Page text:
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For the second year in a row, the Habs returned from their Christmas break with a visit to Tampa Bay on December 28th. Last year, the team that made this trip was far closer to the Laval Rocket than the Montreal Canadiens. This year, the Habs continue to surprise and hoped to do so against one of the best teams in the Eastern Conference. Chris Wideman was the healthy scratch while a list of veterans remained sidelined with injuries in Sean Monahan, Mike Matheson, David Savard, and Brendan Gallagher. The Canadiens could have used their veterans as they were outclassed on this night to the tune of 4-1.

The list of injuries once again created some havoc on the deployed lines from coach St. Louis. Joel Armia was given the chance to ride shotgun on the team’s top duo of Cole Caufield and Nick Suzuki. Armia’s zero goals was sure to be a great fit on this line. The second unit featured Kirby Dach flanked by Jonathan Drouin and Mike Hoffman. The third line saw no puck carriers attributed to it as Christian Dvorak had Juraj Slafkovsky and Josh Anderson at his sides. This left Jake Evans alongside Anthony Richard and Michael Pezzetta.

The blue line featured Kaiden Guhle and Joel Edmundson while Arber Xhekaj and Johnathan Kovacevic formed the second duo. The bottom pair was Jordan Harris easing in recent recall Justin Barron who was getting his first taste of NHL action this season after a strong showing in Laval recently. Jake Allen was starting in net, but there was only so much he could do.

The game started with the Lightning all over Montreal and they opened the scoring only two minutes in. A strong neutral zone pinch by Victor Hedman sent Tampa Bay to the offensive and the Habs were scrambling. After they defended the initial chance, Dvorak got caught puck watching and not covering the slot as Hedman sent the rebound to Alex Killorn who fired it home from the slot.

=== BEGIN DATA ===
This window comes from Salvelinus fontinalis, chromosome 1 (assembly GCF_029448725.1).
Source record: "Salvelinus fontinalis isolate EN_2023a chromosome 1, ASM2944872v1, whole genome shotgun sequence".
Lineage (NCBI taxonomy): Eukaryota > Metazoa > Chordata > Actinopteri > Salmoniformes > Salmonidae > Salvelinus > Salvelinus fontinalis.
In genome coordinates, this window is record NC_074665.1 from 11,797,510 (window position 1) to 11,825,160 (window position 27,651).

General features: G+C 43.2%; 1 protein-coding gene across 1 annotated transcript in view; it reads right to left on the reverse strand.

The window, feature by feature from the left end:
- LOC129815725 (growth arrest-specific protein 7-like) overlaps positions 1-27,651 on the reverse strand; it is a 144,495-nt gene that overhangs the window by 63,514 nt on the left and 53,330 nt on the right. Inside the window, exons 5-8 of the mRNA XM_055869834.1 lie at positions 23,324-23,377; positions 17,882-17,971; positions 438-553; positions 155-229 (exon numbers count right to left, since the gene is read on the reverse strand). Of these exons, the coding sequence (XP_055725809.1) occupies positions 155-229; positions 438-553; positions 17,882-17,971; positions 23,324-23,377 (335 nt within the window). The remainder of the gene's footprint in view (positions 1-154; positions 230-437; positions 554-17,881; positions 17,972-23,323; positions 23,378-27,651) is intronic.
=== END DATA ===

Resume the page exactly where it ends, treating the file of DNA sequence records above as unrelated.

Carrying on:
The Habs pushed back and were rewarded with a powerplay when Nick Perbix committed some interference against Evans. The Habs had a good power play as the shots came fast and furious, but Andrei Vasilevskiy stood tall and kept the Habs off the board.

The pace that followed the advantage was excellent as both teams pushed to try to create offensive chances with the Canadiens holding a slight advantage in play.

The second half of the period started with a big cross-ice save by Allen against Brandon Hagel on a 2-on-1 break. If the Habs controlled the play after their power play, the Lightning quickly closed the shot gap and would eventually get an advantage of their own when Kovacevic was called for interference against Nikita Kucherov. Tampa Bay’s advantage extended the lead with 5:51 to play when Armia and Evans covered the same defender. This opened the pass from Kucherov to Brayden Point who fired off the bar and in.

With 3:14 to play, a shifty play by Dach in zone entry sent Perbix to the box for the second time in the period. The Habs took a minute to get into the offensive zone but finally did and Caufield got a good shot from the sequence. That’s all that Montreal could muster as the period ended 2-0 on the scoreboard, 14-10 for the Lightning on the shot clock. 

The start of the second period was fast with both teams creating some interesting offensive plays without executing enough to score a goal. Evans and Slafkovsky created the better of Montreal’s chances in the sequence while Guhle made some excellent defensive plays to keep the Habs within reach.

The Canadiens got their third advantage of the night when the Lightning were caught with too many players on the ice with 13:23 to play in the period. This advantage was no different than usual as the Habs weren’t very dangerous. 

The second half of the second period started with the Habs controlling play but the Lightning doing a good job of keeping them away from the middle of the ice. Dvorak made an unreal pass across to Anderson with under seven minutes to play, but Vasilevskiy made an unreal stop to keep the Habs off the board. The Habs were playing with confidence and making strong plays, and then Edmundson was guilty of two soft plays on one shift.  

The first was his breakout pass as it prevented a clean break for his team. Then, with Point coming in against FOUR defenders, the veteran Edmundson was the last man back and watched Point skate around him to find himself alone against Allen and bury for a 3-0 lead. The Canadiens once again pushed back as Caufield and Suzuki got a 2-on-1 and opted for a shot that he fired off the post.